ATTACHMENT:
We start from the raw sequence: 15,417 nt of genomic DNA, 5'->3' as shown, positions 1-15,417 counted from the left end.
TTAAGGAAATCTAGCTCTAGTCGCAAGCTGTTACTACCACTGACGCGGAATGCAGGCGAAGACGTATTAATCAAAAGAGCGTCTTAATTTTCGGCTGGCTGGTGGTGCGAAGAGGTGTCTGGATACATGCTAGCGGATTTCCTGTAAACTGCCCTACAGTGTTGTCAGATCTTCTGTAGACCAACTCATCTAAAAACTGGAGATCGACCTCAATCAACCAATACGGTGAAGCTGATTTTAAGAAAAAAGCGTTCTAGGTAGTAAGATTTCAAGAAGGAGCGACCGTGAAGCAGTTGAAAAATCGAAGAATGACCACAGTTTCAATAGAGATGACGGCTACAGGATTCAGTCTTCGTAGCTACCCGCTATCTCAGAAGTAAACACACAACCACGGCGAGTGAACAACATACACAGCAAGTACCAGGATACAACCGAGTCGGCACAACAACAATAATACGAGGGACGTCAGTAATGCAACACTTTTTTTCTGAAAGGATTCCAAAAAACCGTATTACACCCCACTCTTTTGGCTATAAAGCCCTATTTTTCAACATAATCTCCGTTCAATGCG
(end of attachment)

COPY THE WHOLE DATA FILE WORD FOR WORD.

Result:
We start from the raw sequence: 15,417 nt of genomic DNA, 5'->3' as shown, positions 1-15,417 counted from the left end.
TTAAGGAAATCTAGCTCTAGTCGCAAGCTGTTACTACCACTGACGCGGAATGCAGGCGAAGACGTATTAATCAAAAGAGCGTCTTAATTTTCGGCTGGCTGGTGGTGCGAAGAGGTGTCTGGATACATGCTAGCGGATTTCCTGTAAACTGCCCTACAGTGTTGTCAGATCTTCTGTAGACCAACTCATCTAAAAACTGGAGATCGACCTCAATCAACCAATACGGTGAAGCTGATTTTAAGAAAAAAGCGTTCTAGGTAGTAAGATTTCAAGAAGGAGCGACCGTGAAGCAGTTGAAAAATCGAAGAATGACCACAGTTTCAATAGAGATGACGGCTACAGGATTCAGTCTTCGTAGCTACCCGCTATCTCAGAAGTAAACACACAACCACGGCGAGTGAACAACATACACAGCAAGTACCAGGATACAACCGAGTCGGCACAACAACAATAATACGAGGGACGTCAGTAATGCAACACTTTTTTTCTGAAAGGATTCCAAAAAACCGTATTACACCCCACTCTTTTGGCTATAAAGCCCTATTTTTCAACATAATCTCCGTTCAATGCG